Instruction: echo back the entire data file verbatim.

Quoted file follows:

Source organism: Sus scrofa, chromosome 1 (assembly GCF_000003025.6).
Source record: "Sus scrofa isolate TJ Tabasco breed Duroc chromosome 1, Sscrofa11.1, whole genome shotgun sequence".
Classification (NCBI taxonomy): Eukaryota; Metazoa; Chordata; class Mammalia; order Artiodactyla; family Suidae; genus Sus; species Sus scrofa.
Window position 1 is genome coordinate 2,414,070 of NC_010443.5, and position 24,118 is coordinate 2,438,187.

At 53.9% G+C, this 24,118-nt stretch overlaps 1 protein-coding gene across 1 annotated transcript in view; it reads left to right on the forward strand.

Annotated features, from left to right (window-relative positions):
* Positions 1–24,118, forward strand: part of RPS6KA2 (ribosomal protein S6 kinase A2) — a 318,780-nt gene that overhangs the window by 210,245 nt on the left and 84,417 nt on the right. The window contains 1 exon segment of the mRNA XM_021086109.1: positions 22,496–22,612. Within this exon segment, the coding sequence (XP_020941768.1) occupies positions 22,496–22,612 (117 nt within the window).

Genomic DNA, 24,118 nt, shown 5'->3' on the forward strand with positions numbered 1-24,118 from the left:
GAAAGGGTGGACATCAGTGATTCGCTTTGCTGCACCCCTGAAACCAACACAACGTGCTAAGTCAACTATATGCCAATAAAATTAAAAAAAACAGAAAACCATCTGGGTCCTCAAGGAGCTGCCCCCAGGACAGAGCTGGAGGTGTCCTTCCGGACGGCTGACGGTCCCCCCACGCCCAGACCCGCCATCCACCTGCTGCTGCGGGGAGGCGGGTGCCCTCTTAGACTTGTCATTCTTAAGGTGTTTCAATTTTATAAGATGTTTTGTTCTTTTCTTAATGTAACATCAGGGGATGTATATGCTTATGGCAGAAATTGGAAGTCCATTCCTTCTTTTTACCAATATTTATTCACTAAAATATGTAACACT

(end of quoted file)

Source organism: Sus scrofa, chromosome 1 (assembly GCF_000003025.6).
Source record: "Sus scrofa isolate TJ Tabasco breed Duroc chromosome 1, Sscrofa11.1, whole genome shotgun sequence".
Classification (NCBI taxonomy): Eukaryota; Metazoa; Chordata; class Mammalia; order Artiodactyla; family Suidae; genus Sus; species Sus scrofa.
Window position 1 is genome coordinate 2,414,070 of NC_010443.5, and position 24,118 is coordinate 2,438,187.

At 53.9% G+C, this 24,118-nt stretch overlaps 1 protein-coding gene across 1 annotated transcript in view; it reads left to right on the forward strand.

Annotated features, from left to right (window-relative positions):
* Positions 1–24,118, forward strand: part of RPS6KA2 (ribosomal protein S6 kinase A2) — a 318,780-nt gene that overhangs the window by 210,245 nt on the left and 84,417 nt on the right. The window contains 1 exon segment of the mRNA XM_021086109.1: positions 22,496–22,612. Within this exon segment, the coding sequence (XP_020941768.1) occupies positions 22,496–22,612 (117 nt within the window).

Genomic DNA, 24,118 nt, shown 5'->3' on the forward strand with positions numbered 1-24,118 from the left:
GAAAGGGTGGACATCAGTGATTCGCTTTGCTGCACCCCTGAAACCAACACAACGTGCTAAGTCAACTATATGCCAATAAAATTAAAAAAAACAGAAAACCATCTGGGTCCTCAAGGAGCTGCCCCCAGGACAGAGCTGGAGGTGTCCTTCCGGACGGCTGACGGTCCCCCCACGCCCAGACCCGCCATCCACCTGCTGCTGCGGGGAGGCGGGTGCCCTCTTAGACTTGTCATTCTTAAGGTGTTTCAATTTTATAAGATGTTTTGTTCTTTTCTTAATGTAACATCAGGGGATGTATATGCTTATGGCAGAAATTGGAAGTCCATTCCTTCTTTTTACCAATATTTATTCACTAAAATATGTAACACT